Page images

Or add one patriot to a sinking state;
This weeping marble had not asked thy tear,
Or sadly told, how many hopes lie here!
The living virtue now had shone approved,
The senate heard him, and his country loved.
Yet softer honours, and less noisy fame
Attend the shade of gentle Buckingham:
In whom a race, for courage famed and art,
Ends in the milder merit of the heart;
And chiefs or sages long to Britain giv'n,
Pays the last tribute of a saint to heav'n.


HEROES, and kings! your distance keep:
In peace let one poor poet sleep,
Who never flattered folks like you:
Let Horace blush, and Virgil too.

ANOTHER, ON THE SAME. UNDER this marble, or under this sill, Or under this turf, or een what they will; Whatever an heir, or a friend in his stead, Or any good creature shall lay o'er my head, Lies one who ne'er cared, and still cares not a pin What they say, or may say of the mortal within: But, who living and dying, serene still and free, Trusts in God, that as well as he was, he shall be.

HERE lies Lord Coningsby—be civil:
The rest God knows- so does the devil.

1 Now on Pope's monument in Twickenham church.

2 This epitaph, originally written on Picus Mirandula, was printed among the works of Swift. See Hawkes worth's edition, vol. iv.

Pope, in one of the prints from Scheemaker's monument of Shake


PERHAPS BY POPE. Respect to Dryden, Sheffield justly paid, And noble Villiers honour'd Cowley's shade: But whence this Barber?—that a name so mean Should, join'd with Butler's, on a tomb be seen: This pyramid would better far proclaim, To future ages humbler Settle's name: Poet and patron then had been well pair'd, The city printer, and the city bard.

speare in Westminster Abbey, has shewn his contempt of Alderman Barber, by the following couplet, which is substituted in the place of the cloud capt towers, &c.'

• Thus Britain loved me: and preserved my fame,
Clear from a Barber's or a Benson's name.'

Pope might probably have suppressed his satire on the alderman, because he was one of Swift's acquaintances and correspondents: though in the fourth book of the Dunciad he has an anonymous stroke at him:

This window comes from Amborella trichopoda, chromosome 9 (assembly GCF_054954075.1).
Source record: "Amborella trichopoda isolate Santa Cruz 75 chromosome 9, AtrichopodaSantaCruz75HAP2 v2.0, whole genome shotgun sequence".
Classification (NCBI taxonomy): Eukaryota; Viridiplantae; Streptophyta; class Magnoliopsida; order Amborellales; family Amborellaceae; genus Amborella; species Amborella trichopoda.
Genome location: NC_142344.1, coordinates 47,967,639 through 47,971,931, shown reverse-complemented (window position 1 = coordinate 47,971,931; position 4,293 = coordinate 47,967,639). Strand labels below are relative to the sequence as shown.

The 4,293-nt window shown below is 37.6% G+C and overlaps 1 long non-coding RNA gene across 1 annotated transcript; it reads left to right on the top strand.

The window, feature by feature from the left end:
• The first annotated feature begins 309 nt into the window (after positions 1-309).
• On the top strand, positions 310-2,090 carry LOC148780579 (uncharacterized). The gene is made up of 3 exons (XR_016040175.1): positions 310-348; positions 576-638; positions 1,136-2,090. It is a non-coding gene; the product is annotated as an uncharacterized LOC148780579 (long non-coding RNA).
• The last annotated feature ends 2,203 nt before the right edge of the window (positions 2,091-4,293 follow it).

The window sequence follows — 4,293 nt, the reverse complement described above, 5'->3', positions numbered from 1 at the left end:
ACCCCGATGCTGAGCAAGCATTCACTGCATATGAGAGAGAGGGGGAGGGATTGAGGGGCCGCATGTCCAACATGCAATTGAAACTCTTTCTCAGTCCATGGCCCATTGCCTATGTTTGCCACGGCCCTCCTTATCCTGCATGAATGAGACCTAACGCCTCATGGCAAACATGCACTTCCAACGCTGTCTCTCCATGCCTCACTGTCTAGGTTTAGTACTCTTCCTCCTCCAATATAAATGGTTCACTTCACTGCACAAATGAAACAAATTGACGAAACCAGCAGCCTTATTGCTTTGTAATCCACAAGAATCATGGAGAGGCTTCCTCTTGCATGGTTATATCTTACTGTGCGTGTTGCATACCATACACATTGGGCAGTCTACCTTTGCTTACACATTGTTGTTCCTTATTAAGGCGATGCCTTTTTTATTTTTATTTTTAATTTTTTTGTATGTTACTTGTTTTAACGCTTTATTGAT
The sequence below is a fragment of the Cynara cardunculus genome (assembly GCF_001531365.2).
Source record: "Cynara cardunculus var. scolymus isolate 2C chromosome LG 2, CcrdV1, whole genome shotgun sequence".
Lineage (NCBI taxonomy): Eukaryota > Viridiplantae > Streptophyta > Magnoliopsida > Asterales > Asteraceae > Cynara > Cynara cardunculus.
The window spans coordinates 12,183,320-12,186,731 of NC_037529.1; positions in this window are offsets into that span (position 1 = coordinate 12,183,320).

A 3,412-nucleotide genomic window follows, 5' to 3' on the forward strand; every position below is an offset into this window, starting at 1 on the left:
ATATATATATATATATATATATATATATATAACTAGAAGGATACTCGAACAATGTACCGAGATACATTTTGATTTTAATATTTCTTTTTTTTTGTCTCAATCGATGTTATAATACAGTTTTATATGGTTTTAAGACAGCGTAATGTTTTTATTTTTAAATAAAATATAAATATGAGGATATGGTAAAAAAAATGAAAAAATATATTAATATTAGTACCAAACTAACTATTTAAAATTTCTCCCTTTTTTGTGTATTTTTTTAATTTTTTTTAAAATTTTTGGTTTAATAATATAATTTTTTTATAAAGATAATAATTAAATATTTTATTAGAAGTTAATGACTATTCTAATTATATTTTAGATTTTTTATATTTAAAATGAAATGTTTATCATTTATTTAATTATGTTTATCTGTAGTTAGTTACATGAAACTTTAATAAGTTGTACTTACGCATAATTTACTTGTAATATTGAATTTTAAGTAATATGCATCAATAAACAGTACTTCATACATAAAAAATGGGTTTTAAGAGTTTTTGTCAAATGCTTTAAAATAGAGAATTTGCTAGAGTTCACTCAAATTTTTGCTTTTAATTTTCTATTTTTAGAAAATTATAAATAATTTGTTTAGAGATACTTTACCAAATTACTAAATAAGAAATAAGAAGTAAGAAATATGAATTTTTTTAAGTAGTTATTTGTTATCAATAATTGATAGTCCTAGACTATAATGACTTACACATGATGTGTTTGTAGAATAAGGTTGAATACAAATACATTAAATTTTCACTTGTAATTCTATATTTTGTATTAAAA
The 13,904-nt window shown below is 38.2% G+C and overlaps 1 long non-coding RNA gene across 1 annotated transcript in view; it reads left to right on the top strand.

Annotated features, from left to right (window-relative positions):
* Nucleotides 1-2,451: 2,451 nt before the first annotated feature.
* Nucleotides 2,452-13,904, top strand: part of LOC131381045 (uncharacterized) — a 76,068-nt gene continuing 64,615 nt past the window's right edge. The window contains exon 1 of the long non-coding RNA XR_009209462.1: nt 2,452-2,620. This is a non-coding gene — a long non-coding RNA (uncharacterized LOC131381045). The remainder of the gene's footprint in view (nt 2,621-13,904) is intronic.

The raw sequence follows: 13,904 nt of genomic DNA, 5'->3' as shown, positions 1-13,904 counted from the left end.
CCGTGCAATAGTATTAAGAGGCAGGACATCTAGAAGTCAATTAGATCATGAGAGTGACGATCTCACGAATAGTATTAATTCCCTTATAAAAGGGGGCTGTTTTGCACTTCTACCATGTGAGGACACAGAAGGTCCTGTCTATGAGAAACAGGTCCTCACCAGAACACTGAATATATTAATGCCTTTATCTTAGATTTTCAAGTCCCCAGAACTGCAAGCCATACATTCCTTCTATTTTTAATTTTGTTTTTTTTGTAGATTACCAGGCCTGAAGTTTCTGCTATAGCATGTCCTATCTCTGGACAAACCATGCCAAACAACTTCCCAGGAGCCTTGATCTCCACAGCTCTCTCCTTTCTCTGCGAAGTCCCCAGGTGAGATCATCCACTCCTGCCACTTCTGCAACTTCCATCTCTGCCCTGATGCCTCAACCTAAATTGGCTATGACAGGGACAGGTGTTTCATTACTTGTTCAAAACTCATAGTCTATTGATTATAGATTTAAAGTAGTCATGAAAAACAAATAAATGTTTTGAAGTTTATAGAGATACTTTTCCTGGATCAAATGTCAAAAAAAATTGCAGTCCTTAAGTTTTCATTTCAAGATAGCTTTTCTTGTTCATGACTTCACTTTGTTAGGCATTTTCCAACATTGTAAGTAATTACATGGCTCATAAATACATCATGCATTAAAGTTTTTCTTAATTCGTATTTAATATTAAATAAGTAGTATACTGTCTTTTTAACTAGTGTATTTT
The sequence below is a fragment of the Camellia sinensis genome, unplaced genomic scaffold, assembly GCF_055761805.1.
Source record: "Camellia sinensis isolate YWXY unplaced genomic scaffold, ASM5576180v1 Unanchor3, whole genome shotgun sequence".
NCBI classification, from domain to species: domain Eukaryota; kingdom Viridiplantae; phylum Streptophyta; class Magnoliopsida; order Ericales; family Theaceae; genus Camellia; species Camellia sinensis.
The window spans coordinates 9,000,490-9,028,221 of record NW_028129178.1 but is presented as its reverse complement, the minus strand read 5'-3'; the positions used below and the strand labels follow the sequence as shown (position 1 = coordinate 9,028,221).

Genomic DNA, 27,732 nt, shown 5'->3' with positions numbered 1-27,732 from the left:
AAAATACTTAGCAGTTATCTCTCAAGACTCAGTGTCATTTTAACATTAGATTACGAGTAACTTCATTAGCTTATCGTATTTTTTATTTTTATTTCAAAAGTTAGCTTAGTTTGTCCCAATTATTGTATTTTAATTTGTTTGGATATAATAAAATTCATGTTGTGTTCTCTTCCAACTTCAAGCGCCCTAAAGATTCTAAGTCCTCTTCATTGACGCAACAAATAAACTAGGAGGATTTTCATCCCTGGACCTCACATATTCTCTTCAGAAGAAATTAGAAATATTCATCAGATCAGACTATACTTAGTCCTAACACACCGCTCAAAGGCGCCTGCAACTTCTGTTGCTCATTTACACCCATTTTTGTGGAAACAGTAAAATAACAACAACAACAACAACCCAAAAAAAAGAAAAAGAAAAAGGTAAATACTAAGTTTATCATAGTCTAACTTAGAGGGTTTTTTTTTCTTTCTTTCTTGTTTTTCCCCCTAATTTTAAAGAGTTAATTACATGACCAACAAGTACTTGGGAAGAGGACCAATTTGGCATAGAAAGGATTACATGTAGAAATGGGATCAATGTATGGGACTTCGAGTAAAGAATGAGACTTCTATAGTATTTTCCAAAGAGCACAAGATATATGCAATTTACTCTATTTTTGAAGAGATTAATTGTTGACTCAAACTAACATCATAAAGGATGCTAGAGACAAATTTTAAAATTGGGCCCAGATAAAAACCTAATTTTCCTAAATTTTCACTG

So by each bard an alderman shall sit,
A heavy lord shall hang at every wit,'




DESCEND, ye Nine! descend and sing:
The breathing instruments inspire;
Wake into voice each silent string,

And sweep the sounding lyre!
In a sadly-pleasing strain
Let the warbling lute complain:

Let the loud trumpet sound,
Till the roofs all around

The shrill echoes rebound:
While in more lengthened notes and slow,
The deep, majestic, solemn organs blow.

Hark! the numbers soft and clear,
Gently steal upon the ear;
Now louder, and yet louder rise

And fill with spreading sounds the skies; Exulting in triumph now swell the bold notes, In broken air, trembling, the wild music floats, Till, by degrees, remote and small,

The strains decay,

And melt away,
In a dying, dying fall.

By music, minds an equal temper know,

Nor swell too high, nor sink too low.
If in the breast tumultuous joys arise,
Music her soft, assuasive voice applies;

Or, when the soul is pressed with cares,

Exalts her in enlivening airs.
Warriors she fires with animated sounds;
Pours balm into the bleeding lover's wound 3;

Melancholy lifts her head, Morpheus rouses from his bed, Sloth unfolds her arms and wakes,

Listening Envy drops her snakes ; Intestine war no more our passions wage, And giddy factions hear away their rage.


But when our country's cause provokes to arms, .
How martial music ev'ry bosom warms!
So when the first bold vessel’ dared the seas,